May 22, 2010
The Other Side of the World
The two classes pose strike a pose together.
"The other side of the world is not so far away as I thought that it was"
On Wednesday evening, May 12, 2010 my 7th and 8th grade students traveled to the other side of the world to visit with their peers in the 7th and 8th grade at the Saipan Seventh-day Adventist School. Their journey was made possible through the technological miracle known as Skype. It was 6:30 P.M. here in Columbus, the end of a long school day for us and 8:30 Thursday morning in Saipan, just the beginning of Sharla Schroeder's students' school day. The sound was a bit patchy--we spent much of the time hollering "Did you hear that?" and sometimes the picture pixellated a bit, but nonetheless both groups of students seemed to have a great time. The students were supposed to ask each other pertinent questions that would tie back to subjects they were currently studying. The Saipan kids had been reading Roll of Thunder, Hear My Cry and wanted to compare what they'd read to the observations and experiences of black kids in 21st America. The Ohio kids had been studying about the expansion of the United States' influence around the world and wanted to know what the Saipan kids' impressions were of America and American culture. But a lot of the questions were of the less academic variety--what kind of food do you like? What kind of music do you like? The kids may not have learned as much as Sharla and I would have liked about race relations in America or America's global cultural reach but they learned something else, perhaps of even greater value:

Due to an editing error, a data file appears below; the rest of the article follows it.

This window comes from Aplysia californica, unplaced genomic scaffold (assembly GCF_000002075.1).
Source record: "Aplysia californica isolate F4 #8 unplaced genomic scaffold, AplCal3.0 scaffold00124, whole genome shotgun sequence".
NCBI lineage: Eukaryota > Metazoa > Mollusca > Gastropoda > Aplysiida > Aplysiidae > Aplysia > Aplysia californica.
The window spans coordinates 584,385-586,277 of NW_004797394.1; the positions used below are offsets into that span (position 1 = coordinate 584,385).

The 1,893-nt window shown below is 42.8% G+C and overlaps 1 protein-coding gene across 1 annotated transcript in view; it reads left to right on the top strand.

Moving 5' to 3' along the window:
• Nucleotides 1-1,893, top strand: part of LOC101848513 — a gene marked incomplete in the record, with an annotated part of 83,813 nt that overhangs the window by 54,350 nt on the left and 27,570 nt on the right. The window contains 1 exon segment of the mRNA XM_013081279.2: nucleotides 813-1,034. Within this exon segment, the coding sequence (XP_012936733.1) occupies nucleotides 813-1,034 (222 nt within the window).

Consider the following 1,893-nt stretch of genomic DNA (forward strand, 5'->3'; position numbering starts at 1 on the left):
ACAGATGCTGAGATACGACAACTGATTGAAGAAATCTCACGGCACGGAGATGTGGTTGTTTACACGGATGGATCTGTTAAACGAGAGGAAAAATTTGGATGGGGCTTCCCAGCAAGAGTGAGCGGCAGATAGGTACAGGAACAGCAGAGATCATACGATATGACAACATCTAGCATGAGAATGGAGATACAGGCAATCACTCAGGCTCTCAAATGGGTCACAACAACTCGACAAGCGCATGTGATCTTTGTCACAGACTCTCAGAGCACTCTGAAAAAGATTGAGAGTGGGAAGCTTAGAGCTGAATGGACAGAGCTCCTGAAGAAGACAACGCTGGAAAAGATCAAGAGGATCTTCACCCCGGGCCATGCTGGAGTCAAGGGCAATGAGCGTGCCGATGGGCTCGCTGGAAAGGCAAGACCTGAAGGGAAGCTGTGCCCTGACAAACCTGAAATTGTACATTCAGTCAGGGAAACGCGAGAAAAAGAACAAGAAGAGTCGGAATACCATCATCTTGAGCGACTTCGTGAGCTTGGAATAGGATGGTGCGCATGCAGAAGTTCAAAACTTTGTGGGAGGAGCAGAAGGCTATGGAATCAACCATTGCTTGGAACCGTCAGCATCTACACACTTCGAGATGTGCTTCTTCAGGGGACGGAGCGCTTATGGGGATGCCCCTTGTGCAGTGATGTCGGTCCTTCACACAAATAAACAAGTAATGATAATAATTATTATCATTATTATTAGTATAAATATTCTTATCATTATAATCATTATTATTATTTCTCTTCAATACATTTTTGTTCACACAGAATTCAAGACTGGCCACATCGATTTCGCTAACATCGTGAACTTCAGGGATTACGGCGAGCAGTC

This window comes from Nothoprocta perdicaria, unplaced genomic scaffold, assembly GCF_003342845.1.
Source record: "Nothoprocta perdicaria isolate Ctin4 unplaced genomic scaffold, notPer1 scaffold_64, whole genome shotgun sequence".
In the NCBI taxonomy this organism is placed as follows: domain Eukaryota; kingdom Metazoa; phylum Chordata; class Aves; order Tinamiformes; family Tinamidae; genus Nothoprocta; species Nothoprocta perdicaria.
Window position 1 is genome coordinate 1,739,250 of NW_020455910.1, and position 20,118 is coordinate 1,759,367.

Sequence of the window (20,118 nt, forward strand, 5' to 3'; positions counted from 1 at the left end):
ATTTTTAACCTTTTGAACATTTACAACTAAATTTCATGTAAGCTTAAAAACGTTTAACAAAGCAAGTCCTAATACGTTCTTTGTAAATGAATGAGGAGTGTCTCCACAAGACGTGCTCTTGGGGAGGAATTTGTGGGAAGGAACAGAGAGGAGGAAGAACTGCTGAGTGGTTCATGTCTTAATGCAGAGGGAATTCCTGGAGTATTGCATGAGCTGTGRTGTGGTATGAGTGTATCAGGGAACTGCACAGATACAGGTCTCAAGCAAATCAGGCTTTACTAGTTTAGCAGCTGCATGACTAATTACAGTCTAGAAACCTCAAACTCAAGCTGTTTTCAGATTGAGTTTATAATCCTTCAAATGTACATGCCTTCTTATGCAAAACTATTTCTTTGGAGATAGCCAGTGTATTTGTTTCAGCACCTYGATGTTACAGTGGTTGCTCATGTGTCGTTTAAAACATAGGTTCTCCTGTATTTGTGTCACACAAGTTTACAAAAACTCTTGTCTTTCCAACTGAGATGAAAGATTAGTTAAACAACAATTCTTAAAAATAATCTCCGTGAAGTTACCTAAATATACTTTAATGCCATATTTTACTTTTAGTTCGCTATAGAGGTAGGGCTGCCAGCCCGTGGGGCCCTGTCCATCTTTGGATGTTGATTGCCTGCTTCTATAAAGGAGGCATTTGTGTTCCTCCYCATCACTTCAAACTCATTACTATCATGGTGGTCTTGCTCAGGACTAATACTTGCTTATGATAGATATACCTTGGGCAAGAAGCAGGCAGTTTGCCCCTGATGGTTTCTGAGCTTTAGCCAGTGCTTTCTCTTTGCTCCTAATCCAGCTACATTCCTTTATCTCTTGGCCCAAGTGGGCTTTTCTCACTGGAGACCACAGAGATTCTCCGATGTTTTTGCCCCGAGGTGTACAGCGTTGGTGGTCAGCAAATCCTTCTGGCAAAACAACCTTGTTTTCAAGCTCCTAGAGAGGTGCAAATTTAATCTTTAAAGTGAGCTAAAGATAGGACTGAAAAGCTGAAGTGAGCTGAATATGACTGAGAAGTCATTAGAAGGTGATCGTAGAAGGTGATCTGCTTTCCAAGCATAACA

That even on the other side of the world, kids are still kids.
They think where they live is boring.
They like Japanese comics.
They don't like homework. They would like more recess.
They like junk food.
They love (or hate) Justin Bieber.
They notice cute boys or girls.
They like to laugh.
And I noticed too, that whether on this side of the world, or the other, when I think of my kids it is always with warm affection and the highest hopes for their happiness.
"But the other side of the world
Is not so far away
And the distance just dissolves into the love
Into the love"
My students settle down to business after some silliness and hyperactivity early in the web conference.
The Saipan kids ponder a question asked by one the Columbus kids.
The Columbus group near the end of the webcam interview. By this time we'd been joined by the 8th grade class president who came late (she's seated on the floor on the left), a fifth grader who'd popped in to see what was going on (second from left), and Brenda Arthurs, our school principal (she's partially in view on the far left).